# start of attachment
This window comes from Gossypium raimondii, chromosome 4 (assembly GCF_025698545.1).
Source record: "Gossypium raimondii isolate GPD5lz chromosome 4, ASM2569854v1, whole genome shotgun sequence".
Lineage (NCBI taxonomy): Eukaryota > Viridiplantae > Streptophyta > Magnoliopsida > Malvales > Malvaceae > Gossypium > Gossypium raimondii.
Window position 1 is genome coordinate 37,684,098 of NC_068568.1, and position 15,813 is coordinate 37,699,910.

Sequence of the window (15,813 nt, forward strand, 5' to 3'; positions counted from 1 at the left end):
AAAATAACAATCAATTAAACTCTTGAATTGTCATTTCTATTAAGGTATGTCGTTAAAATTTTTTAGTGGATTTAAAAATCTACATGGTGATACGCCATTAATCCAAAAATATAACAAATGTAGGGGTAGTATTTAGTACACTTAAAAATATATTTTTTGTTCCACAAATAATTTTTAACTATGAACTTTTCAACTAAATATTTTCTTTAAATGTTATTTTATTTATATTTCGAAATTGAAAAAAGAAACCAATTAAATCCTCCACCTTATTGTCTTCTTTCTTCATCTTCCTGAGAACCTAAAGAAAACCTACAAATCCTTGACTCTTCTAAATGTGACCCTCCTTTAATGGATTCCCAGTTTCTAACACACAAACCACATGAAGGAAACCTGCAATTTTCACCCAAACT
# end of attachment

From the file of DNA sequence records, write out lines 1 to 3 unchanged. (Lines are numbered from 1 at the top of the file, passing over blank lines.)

This window comes from Gossypium raimondii, chromosome 4 (assembly GCF_025698545.1).
Source record: "Gossypium raimondii isolate GPD5lz chromosome 4, ASM2569854v1, whole genome shotgun sequence".
Lineage (NCBI taxonomy): Eukaryota > Viridiplantae > Streptophyta > Magnoliopsida > Malvales > Malvaceae > Gossypium > Gossypium raimondii.